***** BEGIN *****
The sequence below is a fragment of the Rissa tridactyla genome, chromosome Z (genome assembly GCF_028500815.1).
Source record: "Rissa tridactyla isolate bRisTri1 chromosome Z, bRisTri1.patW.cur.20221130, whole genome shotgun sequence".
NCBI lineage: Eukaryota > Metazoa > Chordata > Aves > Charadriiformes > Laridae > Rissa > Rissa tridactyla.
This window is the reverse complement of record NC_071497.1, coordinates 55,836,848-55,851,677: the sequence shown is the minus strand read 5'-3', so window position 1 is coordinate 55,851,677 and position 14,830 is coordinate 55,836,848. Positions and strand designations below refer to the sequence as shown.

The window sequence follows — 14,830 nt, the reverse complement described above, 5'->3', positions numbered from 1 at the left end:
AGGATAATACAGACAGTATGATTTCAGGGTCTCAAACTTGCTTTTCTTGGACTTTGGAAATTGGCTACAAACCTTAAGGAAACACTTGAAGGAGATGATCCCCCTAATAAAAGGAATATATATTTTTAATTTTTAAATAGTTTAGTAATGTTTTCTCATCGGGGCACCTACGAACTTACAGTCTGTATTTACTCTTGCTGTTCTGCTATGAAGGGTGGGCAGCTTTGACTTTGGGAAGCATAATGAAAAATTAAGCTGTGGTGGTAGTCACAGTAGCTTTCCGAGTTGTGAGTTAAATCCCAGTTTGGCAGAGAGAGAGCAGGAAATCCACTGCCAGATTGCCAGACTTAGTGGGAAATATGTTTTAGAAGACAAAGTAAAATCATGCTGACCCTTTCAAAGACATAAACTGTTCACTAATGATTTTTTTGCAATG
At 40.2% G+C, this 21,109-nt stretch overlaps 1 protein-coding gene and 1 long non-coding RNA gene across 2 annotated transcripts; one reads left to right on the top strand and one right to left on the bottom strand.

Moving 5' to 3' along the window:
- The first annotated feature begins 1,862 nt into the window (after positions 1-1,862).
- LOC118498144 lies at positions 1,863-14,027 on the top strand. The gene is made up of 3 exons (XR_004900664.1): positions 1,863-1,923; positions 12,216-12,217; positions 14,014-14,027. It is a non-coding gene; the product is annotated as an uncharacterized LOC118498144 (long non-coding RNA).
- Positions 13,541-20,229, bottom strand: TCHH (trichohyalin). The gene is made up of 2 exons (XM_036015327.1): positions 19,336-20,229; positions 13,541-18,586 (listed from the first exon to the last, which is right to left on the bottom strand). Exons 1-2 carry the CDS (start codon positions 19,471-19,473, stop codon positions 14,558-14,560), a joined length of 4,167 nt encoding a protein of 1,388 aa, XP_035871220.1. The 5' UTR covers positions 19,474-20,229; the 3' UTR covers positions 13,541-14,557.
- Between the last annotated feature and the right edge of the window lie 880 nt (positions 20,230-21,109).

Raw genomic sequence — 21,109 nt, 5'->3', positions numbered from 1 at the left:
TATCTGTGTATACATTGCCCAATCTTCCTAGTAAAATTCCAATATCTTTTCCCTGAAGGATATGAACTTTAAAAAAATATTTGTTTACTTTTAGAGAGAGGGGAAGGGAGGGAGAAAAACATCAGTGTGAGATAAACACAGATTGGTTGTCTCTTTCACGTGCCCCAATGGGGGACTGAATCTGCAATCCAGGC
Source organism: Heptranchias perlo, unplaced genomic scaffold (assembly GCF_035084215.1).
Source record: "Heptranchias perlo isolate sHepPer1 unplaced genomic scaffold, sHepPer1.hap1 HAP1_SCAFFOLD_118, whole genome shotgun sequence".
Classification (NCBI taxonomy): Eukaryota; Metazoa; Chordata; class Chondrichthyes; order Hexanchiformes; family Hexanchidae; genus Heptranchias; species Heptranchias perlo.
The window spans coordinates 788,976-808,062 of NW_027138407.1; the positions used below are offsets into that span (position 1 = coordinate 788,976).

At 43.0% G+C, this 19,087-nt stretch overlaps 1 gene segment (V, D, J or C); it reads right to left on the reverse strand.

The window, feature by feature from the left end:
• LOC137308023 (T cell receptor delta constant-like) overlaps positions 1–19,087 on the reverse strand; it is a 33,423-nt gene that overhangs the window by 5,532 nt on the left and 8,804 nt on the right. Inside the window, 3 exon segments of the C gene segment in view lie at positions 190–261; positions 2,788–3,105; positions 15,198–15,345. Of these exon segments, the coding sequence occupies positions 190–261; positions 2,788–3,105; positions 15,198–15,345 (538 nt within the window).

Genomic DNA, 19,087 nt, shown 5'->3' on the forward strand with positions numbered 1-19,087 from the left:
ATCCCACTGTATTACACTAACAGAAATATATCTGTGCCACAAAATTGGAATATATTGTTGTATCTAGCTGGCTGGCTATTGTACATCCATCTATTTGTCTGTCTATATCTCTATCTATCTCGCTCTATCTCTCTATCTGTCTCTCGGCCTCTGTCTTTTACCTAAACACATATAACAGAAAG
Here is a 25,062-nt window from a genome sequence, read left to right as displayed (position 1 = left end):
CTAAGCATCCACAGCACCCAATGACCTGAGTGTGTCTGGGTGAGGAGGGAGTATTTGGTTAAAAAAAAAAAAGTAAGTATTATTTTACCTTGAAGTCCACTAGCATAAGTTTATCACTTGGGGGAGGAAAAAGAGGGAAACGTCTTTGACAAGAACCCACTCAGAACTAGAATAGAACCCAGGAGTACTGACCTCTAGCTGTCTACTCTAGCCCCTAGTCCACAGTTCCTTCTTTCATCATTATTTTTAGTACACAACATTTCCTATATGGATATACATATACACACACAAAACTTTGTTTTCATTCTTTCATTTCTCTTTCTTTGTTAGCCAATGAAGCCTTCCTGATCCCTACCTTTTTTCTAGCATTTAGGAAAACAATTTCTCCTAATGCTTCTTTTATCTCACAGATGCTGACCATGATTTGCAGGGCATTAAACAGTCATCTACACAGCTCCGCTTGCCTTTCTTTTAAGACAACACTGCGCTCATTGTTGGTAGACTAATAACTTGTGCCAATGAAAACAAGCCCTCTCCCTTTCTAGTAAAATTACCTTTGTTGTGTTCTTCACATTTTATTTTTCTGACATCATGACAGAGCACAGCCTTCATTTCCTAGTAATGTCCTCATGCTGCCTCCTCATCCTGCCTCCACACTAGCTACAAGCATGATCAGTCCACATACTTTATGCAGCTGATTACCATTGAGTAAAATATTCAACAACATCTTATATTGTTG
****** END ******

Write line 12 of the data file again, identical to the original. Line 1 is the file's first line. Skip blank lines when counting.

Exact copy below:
- Between the last annotated feature and the right edge of the window lie 880 nt (positions 20,230-21,109).